There are worse ways to meet the neighbors, but I suppose there are better ways, too.
I’d gotten an early start into pulling out the Scotch Broom above the house pond – I figured I’d see how far I could get before my arms gave out and wanted to get to it before it got too hot. Good thing about pulling it this time of year is that it’s in full bloom, so you can tell where it all is, but it’s not yet gone to seed, so (if you’re lazy like I am) you can just pile it up and leave it for some day in the future without worrying that the carcasses are going to spawn the next generation of invasive alien zombie plants.
I also wanted to be done before 8:00, when the cable guy was supposed to come see if we had enough copper leading to the Danger House to actually drive a broadband signal.
But it was a lovely morning: the mountains were out again with a vengeance and the sky was careening with barn swallows.
We’d invested in a device called “The Extractigator” – a Canadian-built weed wrench that would be worth it for the name alone, even if it weren’t so good at pulling up recalcitrant weeds. It seems unfair to call an eight-foot tree with a four-inch trunk a “weed”, but I don’t want to get into semantics here. I just want them out.
I was about halfway through the Scotch Broom when my phone rang the first time: an automated message reminding me that my Wave Broadband technician would be arriving this morning between…eight and…ten o’clock, and to please press “one” to confirm.
Somewhere far off, a dog yipped. Across the fence in the eastern pasture, Anna’s cows startled and galumphed up the hill. The barn swallows continued to spin a chirping avian tornado above the pond. Life was good.
My phone rang again ten minutes later – another local number. Maybe the broadband guy was early?
“Good morning. Is this David Cohn?”
“Yes, it is. What can I do for you?”
“This is Jim Smith with the Port Townsend Police.”
I hate phone calls that start like that.
“Your neighbors are trying to get ahold of you. Apparently you’ve got some cattle wandering up and down Hood Street?”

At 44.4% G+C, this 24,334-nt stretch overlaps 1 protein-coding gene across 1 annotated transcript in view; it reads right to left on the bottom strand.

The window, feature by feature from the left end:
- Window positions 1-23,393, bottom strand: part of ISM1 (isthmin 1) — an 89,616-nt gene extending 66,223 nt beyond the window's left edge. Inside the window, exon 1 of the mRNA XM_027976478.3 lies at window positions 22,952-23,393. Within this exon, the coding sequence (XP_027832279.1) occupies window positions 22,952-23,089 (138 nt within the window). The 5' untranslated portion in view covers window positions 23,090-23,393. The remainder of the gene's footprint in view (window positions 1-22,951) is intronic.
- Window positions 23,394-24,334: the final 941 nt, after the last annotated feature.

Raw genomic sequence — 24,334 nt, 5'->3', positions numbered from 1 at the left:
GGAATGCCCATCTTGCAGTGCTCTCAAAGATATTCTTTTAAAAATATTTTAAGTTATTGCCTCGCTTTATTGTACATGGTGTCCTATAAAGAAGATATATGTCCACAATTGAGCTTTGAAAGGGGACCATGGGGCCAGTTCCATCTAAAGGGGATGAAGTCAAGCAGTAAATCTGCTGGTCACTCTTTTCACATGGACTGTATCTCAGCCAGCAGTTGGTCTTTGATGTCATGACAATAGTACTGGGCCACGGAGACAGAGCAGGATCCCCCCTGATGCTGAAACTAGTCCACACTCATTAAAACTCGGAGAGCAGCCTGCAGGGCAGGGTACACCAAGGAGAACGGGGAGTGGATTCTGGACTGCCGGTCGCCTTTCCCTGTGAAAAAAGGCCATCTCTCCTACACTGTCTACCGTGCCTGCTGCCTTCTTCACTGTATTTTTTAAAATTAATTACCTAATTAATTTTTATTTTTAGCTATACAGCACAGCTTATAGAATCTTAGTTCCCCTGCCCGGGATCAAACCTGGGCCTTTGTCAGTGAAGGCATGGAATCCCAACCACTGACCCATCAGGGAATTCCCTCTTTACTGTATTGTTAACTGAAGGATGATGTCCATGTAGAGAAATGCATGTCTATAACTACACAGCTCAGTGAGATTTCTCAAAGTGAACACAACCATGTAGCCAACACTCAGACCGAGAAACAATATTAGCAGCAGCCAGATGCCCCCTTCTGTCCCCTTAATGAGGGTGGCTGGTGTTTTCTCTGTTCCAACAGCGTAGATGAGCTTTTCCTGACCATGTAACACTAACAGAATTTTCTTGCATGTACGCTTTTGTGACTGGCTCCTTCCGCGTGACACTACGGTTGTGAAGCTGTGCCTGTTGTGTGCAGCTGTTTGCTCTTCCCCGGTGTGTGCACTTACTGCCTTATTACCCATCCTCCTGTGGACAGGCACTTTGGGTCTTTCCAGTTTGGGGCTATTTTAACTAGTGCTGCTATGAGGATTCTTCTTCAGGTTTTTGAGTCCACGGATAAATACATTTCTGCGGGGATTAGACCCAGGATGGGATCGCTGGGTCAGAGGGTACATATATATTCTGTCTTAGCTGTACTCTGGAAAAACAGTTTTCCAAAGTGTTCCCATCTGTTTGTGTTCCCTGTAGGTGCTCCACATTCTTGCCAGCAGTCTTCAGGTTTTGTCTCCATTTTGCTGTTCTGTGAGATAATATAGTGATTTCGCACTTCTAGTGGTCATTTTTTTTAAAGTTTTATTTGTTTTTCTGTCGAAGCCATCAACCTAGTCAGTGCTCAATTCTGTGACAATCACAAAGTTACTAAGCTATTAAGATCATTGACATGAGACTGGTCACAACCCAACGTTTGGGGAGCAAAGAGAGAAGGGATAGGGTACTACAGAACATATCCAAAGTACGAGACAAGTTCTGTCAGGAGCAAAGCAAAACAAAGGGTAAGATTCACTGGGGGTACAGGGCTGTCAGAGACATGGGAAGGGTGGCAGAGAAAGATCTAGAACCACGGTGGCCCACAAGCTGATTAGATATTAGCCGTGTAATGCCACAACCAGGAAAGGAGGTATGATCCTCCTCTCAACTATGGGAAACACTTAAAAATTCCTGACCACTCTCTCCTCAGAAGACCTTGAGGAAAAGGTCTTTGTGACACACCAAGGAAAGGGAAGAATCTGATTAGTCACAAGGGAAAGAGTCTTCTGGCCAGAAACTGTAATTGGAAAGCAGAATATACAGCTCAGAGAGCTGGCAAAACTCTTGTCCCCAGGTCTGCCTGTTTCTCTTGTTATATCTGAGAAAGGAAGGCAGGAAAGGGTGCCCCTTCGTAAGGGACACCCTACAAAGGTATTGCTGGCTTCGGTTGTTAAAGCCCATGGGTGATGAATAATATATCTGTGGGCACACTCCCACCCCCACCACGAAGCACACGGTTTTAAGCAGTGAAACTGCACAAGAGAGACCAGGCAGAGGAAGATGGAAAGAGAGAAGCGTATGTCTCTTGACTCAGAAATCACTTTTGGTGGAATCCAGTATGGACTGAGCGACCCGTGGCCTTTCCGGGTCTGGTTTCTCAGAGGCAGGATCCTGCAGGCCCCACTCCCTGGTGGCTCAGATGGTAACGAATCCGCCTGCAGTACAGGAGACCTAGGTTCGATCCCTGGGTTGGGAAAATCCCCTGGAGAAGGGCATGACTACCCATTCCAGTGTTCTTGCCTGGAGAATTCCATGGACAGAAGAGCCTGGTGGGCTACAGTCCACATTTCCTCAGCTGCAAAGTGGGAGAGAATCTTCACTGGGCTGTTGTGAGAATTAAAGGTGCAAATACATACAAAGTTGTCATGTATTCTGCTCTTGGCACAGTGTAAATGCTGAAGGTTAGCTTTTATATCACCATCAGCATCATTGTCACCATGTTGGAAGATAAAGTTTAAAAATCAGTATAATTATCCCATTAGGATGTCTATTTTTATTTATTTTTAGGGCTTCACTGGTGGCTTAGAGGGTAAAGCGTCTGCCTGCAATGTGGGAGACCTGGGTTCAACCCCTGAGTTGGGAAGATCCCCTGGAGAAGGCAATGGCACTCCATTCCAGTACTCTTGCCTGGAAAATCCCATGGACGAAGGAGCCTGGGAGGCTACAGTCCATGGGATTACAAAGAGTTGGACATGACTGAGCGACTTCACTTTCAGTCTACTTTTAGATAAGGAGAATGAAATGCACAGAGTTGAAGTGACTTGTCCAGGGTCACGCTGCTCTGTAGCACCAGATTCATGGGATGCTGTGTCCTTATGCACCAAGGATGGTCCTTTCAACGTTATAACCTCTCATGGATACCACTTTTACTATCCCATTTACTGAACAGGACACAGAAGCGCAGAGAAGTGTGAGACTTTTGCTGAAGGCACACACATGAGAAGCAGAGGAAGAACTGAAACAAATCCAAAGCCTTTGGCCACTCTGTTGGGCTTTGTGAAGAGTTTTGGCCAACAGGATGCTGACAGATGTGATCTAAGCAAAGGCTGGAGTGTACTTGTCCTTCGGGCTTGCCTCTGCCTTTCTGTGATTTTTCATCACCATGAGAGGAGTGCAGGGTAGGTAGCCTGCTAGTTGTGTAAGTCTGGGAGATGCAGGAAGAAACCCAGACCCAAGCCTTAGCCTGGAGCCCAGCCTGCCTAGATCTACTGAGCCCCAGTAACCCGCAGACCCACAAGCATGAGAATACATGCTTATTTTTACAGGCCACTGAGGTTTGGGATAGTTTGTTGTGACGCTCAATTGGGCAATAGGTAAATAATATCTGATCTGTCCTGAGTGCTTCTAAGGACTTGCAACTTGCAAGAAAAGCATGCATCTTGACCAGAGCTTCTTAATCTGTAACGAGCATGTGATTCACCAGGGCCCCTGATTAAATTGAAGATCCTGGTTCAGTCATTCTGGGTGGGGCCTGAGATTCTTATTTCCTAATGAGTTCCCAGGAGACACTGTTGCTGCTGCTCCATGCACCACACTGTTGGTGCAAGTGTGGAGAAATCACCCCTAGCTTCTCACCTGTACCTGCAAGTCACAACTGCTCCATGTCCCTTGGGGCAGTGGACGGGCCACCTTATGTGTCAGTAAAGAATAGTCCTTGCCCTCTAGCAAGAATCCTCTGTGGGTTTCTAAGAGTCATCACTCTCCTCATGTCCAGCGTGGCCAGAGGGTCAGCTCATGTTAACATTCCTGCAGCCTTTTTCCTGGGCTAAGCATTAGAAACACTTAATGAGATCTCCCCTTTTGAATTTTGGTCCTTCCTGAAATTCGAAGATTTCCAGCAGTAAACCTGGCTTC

I looked up the hill to where the cows had been galumphing just a few minutes before. Nothing. Damn.
I thanked Officer Smith for his attention, dropped the Extractigator and went galumphing down the hill to the lane, where I could now see a police car at the corner and an unfamiliar figure in slippers trudging down the road toward me.
The neighbors were lovely about it all. Tim and Janet had managed to shoo the cows back through the break in the fence they’d discovered, and we and the other neighbors all gathered along the breach to chat and exchange introductions with coffee mugs in hand. Tim plays with the Eagle Mountain String Band and Peter is a pilot, so there was no shortage of things to talk about, in spite of the awkwardness of the initial situation. I felt strangely like I ought to have brought coffee cake or something.
Anyhow – they’ve been apparently following the blog via Facebook (Hi all!), were pleased to see what we’re trying to do with the farm, and were pleased to finally meet me in person. We’re going to try to get together under more conventional pretenses on our next trip, and I’m going to have to remember to bake a couple of pies.
Anna confirmed Janet’s speculation that the ringleader of the break was one of the tan mom cows – she’s apparently been a troublemaker since day one, and was already scheduled to head to freezer camp this fall. In the meantime, Anna and Brian are going to move the whole herd down to the south barn pasture, where there’s fresh grass and fewer temptations to meet the neighbors.